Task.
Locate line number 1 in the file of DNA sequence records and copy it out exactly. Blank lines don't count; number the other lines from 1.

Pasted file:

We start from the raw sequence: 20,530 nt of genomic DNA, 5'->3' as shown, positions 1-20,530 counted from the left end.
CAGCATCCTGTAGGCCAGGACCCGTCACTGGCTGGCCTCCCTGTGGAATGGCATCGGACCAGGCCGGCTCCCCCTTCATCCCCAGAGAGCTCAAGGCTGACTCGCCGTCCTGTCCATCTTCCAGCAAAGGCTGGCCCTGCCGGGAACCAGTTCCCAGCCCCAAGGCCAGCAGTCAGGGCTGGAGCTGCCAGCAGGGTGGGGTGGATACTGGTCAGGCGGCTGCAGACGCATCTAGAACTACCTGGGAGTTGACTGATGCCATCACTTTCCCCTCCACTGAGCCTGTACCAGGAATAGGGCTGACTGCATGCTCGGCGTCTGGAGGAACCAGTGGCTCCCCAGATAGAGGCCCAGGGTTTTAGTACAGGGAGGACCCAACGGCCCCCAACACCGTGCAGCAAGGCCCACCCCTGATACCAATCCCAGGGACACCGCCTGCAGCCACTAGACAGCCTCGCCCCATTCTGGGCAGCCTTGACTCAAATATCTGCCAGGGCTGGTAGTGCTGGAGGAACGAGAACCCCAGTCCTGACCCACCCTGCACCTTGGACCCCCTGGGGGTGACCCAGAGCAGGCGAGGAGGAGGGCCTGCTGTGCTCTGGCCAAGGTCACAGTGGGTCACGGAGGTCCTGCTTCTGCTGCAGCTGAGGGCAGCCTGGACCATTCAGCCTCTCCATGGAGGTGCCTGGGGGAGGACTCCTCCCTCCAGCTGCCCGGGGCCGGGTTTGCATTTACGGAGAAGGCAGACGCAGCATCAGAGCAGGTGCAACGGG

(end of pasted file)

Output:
We start from the raw sequence: 20,530 nt of genomic DNA, 5'->3' as shown, positions 1-20,530 counted from the left end.